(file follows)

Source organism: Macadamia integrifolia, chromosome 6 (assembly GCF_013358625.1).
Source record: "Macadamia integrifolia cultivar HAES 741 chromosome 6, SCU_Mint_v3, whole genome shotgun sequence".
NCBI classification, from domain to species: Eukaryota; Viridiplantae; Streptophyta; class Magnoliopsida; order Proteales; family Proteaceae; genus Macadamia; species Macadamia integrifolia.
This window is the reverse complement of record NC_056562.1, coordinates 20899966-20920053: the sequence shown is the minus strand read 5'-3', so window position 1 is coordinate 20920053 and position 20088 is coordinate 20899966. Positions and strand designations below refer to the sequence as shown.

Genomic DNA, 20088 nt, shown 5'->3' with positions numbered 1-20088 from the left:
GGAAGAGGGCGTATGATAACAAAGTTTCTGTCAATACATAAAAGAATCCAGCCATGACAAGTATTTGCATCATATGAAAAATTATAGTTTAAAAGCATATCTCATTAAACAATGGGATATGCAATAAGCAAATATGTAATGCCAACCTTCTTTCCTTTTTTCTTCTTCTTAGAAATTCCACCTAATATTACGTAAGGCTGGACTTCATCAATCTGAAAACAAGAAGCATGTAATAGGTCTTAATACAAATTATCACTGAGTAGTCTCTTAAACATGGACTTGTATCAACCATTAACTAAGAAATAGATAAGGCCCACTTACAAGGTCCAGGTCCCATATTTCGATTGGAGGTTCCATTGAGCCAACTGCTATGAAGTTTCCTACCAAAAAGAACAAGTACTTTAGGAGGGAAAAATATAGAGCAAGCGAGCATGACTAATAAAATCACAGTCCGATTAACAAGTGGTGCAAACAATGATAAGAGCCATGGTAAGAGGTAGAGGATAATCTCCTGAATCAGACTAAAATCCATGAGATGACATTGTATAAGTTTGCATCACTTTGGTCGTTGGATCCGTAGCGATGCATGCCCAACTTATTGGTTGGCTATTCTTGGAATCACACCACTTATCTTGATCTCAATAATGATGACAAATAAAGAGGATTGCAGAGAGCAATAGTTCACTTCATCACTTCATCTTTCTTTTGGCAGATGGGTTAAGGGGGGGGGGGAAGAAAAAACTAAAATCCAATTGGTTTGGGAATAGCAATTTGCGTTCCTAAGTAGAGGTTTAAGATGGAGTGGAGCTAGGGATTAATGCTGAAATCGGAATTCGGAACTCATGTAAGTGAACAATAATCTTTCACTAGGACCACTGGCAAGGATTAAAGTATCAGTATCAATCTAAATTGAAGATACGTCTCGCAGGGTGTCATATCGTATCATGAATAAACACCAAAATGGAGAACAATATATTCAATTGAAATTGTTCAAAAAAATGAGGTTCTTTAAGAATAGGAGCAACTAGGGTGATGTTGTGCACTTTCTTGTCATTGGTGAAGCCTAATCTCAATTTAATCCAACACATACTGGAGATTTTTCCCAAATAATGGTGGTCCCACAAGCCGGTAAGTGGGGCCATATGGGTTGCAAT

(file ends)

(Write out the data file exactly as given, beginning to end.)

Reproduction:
Source organism: Macadamia integrifolia, chromosome 6 (assembly GCF_013358625.1).
Source record: "Macadamia integrifolia cultivar HAES 741 chromosome 6, SCU_Mint_v3, whole genome shotgun sequence".
NCBI classification, from domain to species: Eukaryota; Viridiplantae; Streptophyta; class Magnoliopsida; order Proteales; family Proteaceae; genus Macadamia; species Macadamia integrifolia.
This window is the reverse complement of record NC_056562.1, coordinates 20899966-20920053: the sequence shown is the minus strand read 5'-3', so window position 1 is coordinate 20920053 and position 20088 is coordinate 20899966. Positions and strand designations below refer to the sequence as shown.

Genomic DNA, 20088 nt, shown 5'->3' with positions numbered 1-20088 from the left:
GGAAGAGGGCGTATGATAACAAAGTTTCTGTCAATACATAAAAGAATCCAGCCATGACAAGTATTTGCATCATATGAAAAATTATAGTTTAAAAGCATATCTCATTAAACAATGGGATATGCAATAAGCAAATATGTAATGCCAACCTTCTTTCCTTTTTTCTTCTTCTTAGAAATTCCACCTAATATTACGTAAGGCTGGACTTCATCAATCTGAAAACAAGAAGCATGTAATAGGTCTTAATACAAATTATCACTGAGTAGTCTCTTAAACATGGACTTGTATCAACCATTAACTAAGAAATAGATAAGGCCCACTTACAAGGTCCAGGTCCCATATTTCGATTGGAGGTTCCATTGAGCCAACTGCTATGAAGTTTCCTACCAAAAAGAACAAGTACTTTAGGAGGGAAAAATATAGAGCAAGCGAGCATGACTAATAAAATCACAGTCCGATTAACAAGTGGTGCAAACAATGATAAGAGCCATGGTAAGAGGTAGAGGATAATCTCCTGAATCAGACTAAAATCCATGAGATGACATTGTATAAGTTTGCATCACTTTGGTCGTTGGATCCGTAGCGATGCATGCCCAACTTATTGGTTGGCTATTCTTGGAATCACACCACTTATCTTGATCTCAATAATGATGACAAATAAAGAGGATTGCAGAGAGCAATAGTTCACTTCATCACTTCATCTTTCTTTTGGCAGATGGGTTAAGGGGGGGGGGGAAGAAAAAACTAAAATCCAATTGGTTTGGGAATAGCAATTTGCGTTCCTAAGTAGAGGTTTAAGATGGAGTGGAGCTAGGGATTAATGCTGAAATCGGAATTCGGAACTCATGTAAGTGAACAATAATCTTTCACTAGGACCACTGGCAAGGATTAAAGTATCAGTATCAATCTAAATTGAAGATACGTCTCGCAGGGTGTCATATCGTATCATGAATAAACACCAAAATGGAGAACAATATATTCAATTGAAATTGTTCAAAAAAATGAGGTTCTTTAAGAATAGGAGCAACTAGGGTGATGTTGTGCACTTTCTTGTCATTGGTGAAGCCTAATCTCAATTTAATCCAACACATACTGGAGATTTTTCCCAAATAATGGTGGTCCCACAAGCCGGTAAGTGGGGCCATATGGGTTGCAAT